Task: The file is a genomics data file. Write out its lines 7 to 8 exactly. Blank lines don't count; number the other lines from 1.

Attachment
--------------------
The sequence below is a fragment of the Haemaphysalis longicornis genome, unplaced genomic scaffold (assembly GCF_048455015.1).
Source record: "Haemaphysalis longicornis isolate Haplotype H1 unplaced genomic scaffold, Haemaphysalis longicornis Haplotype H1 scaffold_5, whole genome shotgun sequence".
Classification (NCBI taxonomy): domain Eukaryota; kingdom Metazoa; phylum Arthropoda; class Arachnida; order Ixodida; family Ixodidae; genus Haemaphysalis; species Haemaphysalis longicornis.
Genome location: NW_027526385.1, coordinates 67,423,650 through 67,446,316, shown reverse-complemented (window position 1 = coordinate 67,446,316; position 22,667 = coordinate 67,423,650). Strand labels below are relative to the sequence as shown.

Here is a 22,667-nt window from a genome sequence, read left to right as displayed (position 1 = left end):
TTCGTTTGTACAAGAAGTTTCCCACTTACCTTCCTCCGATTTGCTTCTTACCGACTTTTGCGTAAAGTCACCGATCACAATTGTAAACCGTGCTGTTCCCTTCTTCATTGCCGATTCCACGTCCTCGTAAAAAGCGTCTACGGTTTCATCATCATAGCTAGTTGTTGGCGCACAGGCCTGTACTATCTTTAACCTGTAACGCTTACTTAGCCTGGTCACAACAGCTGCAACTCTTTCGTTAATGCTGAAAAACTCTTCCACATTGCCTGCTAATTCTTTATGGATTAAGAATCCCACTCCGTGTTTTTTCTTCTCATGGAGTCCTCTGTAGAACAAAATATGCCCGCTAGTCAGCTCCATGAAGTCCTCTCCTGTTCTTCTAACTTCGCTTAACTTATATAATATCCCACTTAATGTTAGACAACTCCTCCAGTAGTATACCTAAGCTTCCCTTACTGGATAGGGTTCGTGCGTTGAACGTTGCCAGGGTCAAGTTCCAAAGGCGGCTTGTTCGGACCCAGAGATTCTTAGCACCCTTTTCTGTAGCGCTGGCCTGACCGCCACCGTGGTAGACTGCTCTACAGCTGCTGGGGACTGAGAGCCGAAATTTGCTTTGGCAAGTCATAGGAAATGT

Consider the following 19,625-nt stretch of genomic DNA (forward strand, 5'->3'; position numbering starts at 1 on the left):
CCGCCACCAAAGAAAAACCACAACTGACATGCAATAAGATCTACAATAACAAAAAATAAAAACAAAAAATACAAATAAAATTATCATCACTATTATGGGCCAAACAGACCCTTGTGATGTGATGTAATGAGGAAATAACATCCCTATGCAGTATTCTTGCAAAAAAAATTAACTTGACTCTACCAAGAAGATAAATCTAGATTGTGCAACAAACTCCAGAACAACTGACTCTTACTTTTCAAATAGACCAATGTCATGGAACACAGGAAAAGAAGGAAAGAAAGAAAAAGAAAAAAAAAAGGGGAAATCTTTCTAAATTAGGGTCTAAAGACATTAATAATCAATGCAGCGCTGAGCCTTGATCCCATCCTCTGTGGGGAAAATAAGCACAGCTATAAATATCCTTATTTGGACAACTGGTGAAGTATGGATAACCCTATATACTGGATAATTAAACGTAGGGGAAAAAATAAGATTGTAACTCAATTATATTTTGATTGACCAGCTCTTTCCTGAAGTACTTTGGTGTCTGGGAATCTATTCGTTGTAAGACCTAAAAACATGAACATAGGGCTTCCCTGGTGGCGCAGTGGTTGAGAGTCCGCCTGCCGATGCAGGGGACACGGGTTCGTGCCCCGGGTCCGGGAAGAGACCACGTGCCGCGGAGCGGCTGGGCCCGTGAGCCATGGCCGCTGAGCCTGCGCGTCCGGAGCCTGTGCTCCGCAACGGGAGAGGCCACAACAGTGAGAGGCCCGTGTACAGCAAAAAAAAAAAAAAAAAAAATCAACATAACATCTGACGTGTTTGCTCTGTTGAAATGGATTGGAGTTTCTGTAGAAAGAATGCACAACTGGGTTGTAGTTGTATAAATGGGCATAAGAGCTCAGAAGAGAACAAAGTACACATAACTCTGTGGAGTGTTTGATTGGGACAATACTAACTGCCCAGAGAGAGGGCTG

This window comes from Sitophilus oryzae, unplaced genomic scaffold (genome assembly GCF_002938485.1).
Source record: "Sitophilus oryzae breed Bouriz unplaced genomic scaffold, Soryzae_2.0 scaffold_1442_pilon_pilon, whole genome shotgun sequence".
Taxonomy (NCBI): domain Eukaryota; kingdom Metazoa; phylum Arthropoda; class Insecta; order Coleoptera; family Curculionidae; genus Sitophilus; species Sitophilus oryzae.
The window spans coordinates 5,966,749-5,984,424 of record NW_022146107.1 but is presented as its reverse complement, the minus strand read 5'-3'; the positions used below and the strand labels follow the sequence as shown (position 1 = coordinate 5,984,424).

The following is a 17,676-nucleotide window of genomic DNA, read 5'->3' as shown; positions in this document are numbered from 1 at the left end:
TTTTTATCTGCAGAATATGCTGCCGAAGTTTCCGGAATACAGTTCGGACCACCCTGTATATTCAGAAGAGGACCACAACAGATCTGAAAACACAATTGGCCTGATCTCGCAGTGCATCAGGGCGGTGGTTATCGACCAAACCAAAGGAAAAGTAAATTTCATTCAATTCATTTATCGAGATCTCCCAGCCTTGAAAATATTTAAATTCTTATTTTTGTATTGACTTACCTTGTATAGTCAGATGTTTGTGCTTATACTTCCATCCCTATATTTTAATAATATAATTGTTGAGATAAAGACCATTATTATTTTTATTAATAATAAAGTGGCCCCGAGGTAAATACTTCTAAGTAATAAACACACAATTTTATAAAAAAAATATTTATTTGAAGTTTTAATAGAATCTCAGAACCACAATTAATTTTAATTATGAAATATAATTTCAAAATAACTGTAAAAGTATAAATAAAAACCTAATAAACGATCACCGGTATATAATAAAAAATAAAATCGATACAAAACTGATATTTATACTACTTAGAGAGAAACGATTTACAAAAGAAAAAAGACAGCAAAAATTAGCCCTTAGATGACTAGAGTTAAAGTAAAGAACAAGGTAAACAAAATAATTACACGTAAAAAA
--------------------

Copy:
Consider the following 19,625-nt stretch of genomic DNA (forward strand, 5'->3'; position numbering starts at 1 on the left):
CCGCCACCAAAGAAAAACCACAACTGACATGCAATAAGATCTACAATAACAAAAAATAAAAACAAAAAATACAAATAAAATTATCATCACTATTATGGGCCAAACAGACCCTTGTGATGTGATGTAATGAGGAAATAACATCCCTATGCAGTATTCTTGCAAAAAAAATTAACTTGACTCTACCAAGAAGATAAATCTAGATTGTGCAACAAACTCCAGAACAACTGACTCTTACTTTTCAAATAGACCAATGTCATGGAACACAGGAAAAGAAGGAAAGAAAGAAAAAGAAAAAAAAAAGGGGAAATCTTTCTAAATTAGGGTCTAAAGACATTAATAATCAATGCAGCGCTGAGCCTTGATCCCATCCTCTGTGGGGAAAATAAGCACAGCTATAAATATCCTTATTTGGACAACTGGTGAAGTATGGATAACCCTATATACTGGATAATTAAACGTAGGGGAAAAAATAAGATTGTAACTCAATTATATTTTGATTGACCAGCTCTTTCCTGAAGTACTTTGGTGTCTGGGAATCTATTCGTTGTAAGACCTAAAAACATGAACATAGGGCTTCCCTGGTGGCGCAGTGGTTGAGAGTCCGCCTGCCGATGCAGGGGACACGGGTTCGTGCCCCGGGTCCGGGAAGAGACCACGTGCCGCGGAGCGGCTGGGCCCGTGAGCCATGGCCGCTGAGCCTGCGCGTCCGGAGCCTGTGCTCCGCAACGGGAGAGGCCACAACAGTGAGAGGCCCGTGTACAGCAAAAAAAAAAAAAAAAAAAATCAACATAACATCTGACGTGTTTGCTCTGTTGAAATGGATTGGAGTTTCTGTAGAAAGAATGCACAACTGGGTTGTAGTTGTATAAATGGGCATAAGAGCTCAGAAGAGAACAAAGTACACATAACTCTGTGGAGTGTTTGATTGGGACAATACTAACTGCCCAGAGAGAGGGCTG